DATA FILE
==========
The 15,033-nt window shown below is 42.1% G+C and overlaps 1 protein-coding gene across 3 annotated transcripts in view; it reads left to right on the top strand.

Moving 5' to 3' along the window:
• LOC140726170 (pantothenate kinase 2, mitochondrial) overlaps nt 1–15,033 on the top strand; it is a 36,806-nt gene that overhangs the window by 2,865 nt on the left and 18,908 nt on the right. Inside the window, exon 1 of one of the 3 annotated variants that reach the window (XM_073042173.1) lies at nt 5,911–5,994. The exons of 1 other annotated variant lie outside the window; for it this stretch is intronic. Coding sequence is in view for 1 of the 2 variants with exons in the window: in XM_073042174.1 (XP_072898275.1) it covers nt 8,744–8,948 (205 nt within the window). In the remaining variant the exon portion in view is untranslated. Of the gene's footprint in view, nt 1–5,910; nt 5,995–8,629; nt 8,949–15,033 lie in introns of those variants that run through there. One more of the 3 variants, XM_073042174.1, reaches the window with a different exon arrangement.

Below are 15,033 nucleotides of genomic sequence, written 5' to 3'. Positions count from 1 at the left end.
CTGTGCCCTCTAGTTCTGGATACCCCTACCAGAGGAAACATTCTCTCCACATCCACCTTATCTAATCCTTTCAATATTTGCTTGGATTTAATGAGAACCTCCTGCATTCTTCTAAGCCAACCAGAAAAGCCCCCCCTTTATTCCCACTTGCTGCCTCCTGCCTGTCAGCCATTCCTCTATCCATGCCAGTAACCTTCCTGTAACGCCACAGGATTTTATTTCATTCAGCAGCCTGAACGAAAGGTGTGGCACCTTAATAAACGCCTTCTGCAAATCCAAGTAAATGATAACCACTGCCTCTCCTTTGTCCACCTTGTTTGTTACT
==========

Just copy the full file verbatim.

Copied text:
The 15,033-nt window shown below is 42.1% G+C and overlaps 1 protein-coding gene across 3 annotated transcripts in view; it reads left to right on the top strand.

Moving 5' to 3' along the window:
• LOC140726170 (pantothenate kinase 2, mitochondrial) overlaps nt 1–15,033 on the top strand; it is a 36,806-nt gene that overhangs the window by 2,865 nt on the left and 18,908 nt on the right. Inside the window, exon 1 of one of the 3 annotated variants that reach the window (XM_073042173.1) lies at nt 5,911–5,994. The exons of 1 other annotated variant lie outside the window; for it this stretch is intronic. Coding sequence is in view for 1 of the 2 variants with exons in the window: in XM_073042174.1 (XP_072898275.1) it covers nt 8,744–8,948 (205 nt within the window). In the remaining variant the exon portion in view is untranslated. Of the gene's footprint in view, nt 1–5,910; nt 5,995–8,629; nt 8,949–15,033 lie in introns of those variants that run through there. One more of the 3 variants, XM_073042174.1, reaches the window with a different exon arrangement.

Below are 15,033 nucleotides of genomic sequence, written 5' to 3'. Positions count from 1 at the left end.
CTGTGCCCTCTAGTTCTGGATACCCCTACCAGAGGAAACATTCTCTCCACATCCACCTTATCTAATCCTTTCAATATTTGCTTGGATTTAATGAGAACCTCCTGCATTCTTCTAAGCCAACCAGAAAAGCCCCCCCTTTATTCCCACTTGCTGCCTCCTGCCTGTCAGCCATTCCTCTATCCATGCCAGTAACCTTCCTGTAACGCCACAGGATTTTATTTCATTCAGCAGCCTGAACGAAAGGTGTGGCACCTTAATAAACGCCTTCTGCAAATCCAAGTAAATGATAACCACTGCCTCTCCTTTGTCCACCTTGTTTGTTACT